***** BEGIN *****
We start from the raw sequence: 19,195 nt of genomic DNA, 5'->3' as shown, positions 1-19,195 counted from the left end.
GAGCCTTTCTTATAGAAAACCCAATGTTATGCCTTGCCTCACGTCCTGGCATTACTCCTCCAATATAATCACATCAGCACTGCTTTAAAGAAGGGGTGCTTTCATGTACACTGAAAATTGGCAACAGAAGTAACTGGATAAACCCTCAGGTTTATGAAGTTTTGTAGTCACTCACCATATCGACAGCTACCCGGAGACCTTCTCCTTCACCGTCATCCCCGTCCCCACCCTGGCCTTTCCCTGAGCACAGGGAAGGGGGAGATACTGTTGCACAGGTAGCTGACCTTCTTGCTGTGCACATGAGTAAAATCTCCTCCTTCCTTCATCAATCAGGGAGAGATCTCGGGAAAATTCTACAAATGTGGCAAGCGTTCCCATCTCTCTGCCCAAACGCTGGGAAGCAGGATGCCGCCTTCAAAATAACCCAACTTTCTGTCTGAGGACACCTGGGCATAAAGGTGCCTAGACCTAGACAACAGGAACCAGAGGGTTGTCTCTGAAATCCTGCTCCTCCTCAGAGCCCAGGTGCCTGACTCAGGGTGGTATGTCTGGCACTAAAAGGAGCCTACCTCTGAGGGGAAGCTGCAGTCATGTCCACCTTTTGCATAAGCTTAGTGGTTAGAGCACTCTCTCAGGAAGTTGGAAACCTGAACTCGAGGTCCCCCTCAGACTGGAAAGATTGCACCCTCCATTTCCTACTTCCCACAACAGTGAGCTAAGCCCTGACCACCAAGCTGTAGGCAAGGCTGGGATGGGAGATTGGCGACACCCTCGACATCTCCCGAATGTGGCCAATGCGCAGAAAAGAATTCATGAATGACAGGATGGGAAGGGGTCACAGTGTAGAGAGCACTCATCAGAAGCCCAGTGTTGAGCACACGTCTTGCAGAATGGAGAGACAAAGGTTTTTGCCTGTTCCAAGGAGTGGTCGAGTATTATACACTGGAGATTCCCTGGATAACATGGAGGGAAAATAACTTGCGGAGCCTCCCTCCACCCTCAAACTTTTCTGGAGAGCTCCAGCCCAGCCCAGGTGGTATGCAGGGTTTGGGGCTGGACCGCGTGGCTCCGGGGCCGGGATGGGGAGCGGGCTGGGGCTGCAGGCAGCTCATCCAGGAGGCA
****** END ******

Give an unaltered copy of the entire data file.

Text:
We start from the raw sequence: 19,195 nt of genomic DNA, 5'->3' as shown, positions 1-19,195 counted from the left end.
GAGCCTTTCTTATAGAAAACCCAATGTTATGCCTTGCCTCACGTCCTGGCATTACTCCTCCAATATAATCACATCAGCACTGCTTTAAAGAAGGGGTGCTTTCATGTACACTGAAAATTGGCAACAGAAGTAACTGGATAAACCCTCAGGTTTATGAAGTTTTGTAGTCACTCACCATATCGACAGCTACCCGGAGACCTTCTCCTTCACCGTCATCCCCGTCCCCACCCTGGCCTTTCCCTGAGCACAGGGAAGGGGGAGATACTGTTGCACAGGTAGCTGACCTTCTTGCTGTGCACATGAGTAAAATCTCCTCCTTCCTTCATCAATCAGGGAGAGATCTCGGGAAAATTCTACAAATGTGGCAAGCGTTCCCATCTCTCTGCCCAAACGCTGGGAAGCAGGATGCCGCCTTCAAAATAACCCAACTTTCTGTCTGAGGACACCTGGGCATAAAGGTGCCTAGACCTAGACAACAGGAACCAGAGGGTTGTCTCTGAAATCCTGCTCCTCCTCAGAGCCCAGGTGCCTGACTCAGGGTGGTATGTCTGGCACTAAAAGGAGCCTACCTCTGAGGGGAAGCTGCAGTCATGTCCACCTTTTGCATAAGCTTAGTGGTTAGAGCACTCTCTCAGGAAGTTGGAAACCTGAACTCGAGGTCCCCCTCAGACTGGAAAGATTGCACCCTCCATTTCCTACTTCCCACAACAGTGAGCTAAGCCCTGACCACCAAGCTGTAGGCAAGGCTGGGATGGGAGATTGGCGACACCCTCGACATCTCCCGAATGTGGCCAATGCGCAGAAAAGAATTCATGAATGACAGGATGGGAAGGGGTCACAGTGTAGAGAGCACTCATCAGAAGCCCAGTGTTGAGCACACGTCTTGCAGAATGGAGAGACAAAGGTTTTTGCCTGTTCCAAGGAGTGGTCGAGTATTATACACTGGAGATTCCCTGGATAACATGGAGGGAAAATAACTTGCGGAGCCTCCCTCCACCCTCAAACTTTTCTGGAGAGCTCCAGCCCAGCCCAGGTGGTATGCAGGGTTTGGGGCTGGACCGCGTGGCTCCGGGGCCGGGATGGGGAGCGGGCTGGGGCTGCAGGCAGCTCATCCAGGAGGCA